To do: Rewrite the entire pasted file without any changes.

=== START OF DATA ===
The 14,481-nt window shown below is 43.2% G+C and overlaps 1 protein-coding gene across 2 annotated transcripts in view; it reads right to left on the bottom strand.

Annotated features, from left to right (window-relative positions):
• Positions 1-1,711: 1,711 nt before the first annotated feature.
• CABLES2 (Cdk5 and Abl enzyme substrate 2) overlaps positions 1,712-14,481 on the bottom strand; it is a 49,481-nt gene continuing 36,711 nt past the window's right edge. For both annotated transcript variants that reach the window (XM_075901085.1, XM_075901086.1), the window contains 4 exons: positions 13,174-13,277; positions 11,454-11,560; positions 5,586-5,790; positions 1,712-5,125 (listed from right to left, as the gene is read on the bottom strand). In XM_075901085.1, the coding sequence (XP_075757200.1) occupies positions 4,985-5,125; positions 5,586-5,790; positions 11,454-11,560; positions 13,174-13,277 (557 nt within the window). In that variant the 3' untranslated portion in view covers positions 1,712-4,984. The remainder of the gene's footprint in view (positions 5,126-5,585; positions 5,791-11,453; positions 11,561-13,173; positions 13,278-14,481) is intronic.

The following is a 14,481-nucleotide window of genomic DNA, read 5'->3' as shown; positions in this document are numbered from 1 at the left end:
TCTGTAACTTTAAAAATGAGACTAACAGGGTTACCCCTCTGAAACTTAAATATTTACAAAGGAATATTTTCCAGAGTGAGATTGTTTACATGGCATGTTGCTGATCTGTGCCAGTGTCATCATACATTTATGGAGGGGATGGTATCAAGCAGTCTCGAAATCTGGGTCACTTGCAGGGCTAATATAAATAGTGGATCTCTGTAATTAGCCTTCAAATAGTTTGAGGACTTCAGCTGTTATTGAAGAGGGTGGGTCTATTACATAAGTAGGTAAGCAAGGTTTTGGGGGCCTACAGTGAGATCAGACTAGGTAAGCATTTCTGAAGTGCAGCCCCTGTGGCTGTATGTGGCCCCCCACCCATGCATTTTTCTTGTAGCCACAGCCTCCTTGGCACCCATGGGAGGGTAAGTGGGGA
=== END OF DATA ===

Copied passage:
The 14,481-nt window shown below is 43.2% G+C and overlaps 1 protein-coding gene across 2 annotated transcripts in view; it reads right to left on the bottom strand.

Annotated features, from left to right (window-relative positions):
• Positions 1-1,711: 1,711 nt before the first annotated feature.
• CABLES2 (Cdk5 and Abl enzyme substrate 2) overlaps positions 1,712-14,481 on the bottom strand; it is a 49,481-nt gene continuing 36,711 nt past the window's right edge. For both annotated transcript variants that reach the window (XM_075901085.1, XM_075901086.1), the window contains 4 exons: positions 13,174-13,277; positions 11,454-11,560; positions 5,586-5,790; positions 1,712-5,125 (listed from right to left, as the gene is read on the bottom strand). In XM_075901085.1, the coding sequence (XP_075757200.1) occupies positions 4,985-5,125; positions 5,586-5,790; positions 11,454-11,560; positions 13,174-13,277 (557 nt within the window). In that variant the 3' untranslated portion in view covers positions 1,712-4,984. The remainder of the gene's footprint in view (positions 5,126-5,585; positions 5,791-11,453; positions 11,561-13,173; positions 13,278-14,481) is intronic.

The following is a 14,481-nucleotide window of genomic DNA, read 5'->3' as shown; positions in this document are numbered from 1 at the left end:
TCTGTAACTTTAAAAATGAGACTAACAGGGTTACCCCTCTGAAACTTAAATATTTACAAAGGAATATTTTCCAGAGTGAGATTGTTTACATGGCATGTTGCTGATCTGTGCCAGTGTCATCATACATTTATGGAGGGGATGGTATCAAGCAGTCTCGAAATCTGGGTCACTTGCAGGGCTAATATAAATAGTGGATCTCTGTAATTAGCCTTCAAATAGTTTGAGGACTTCAGCTGTTATTGAAGAGGGTGGGTCTATTACATAAGTAGGTAAGCAAGGTTTTGGGGGCCTACAGTGAGATCAGACTAGGTAAGCATTTCTGAAGTGCAGCCCCTGTGGCTGTATGTGGCCCCCCACCCATGCATTTTTCTTGTAGCCACAGCCTCCTTGGCACCCATGGGAGGGTAAGTGGGGA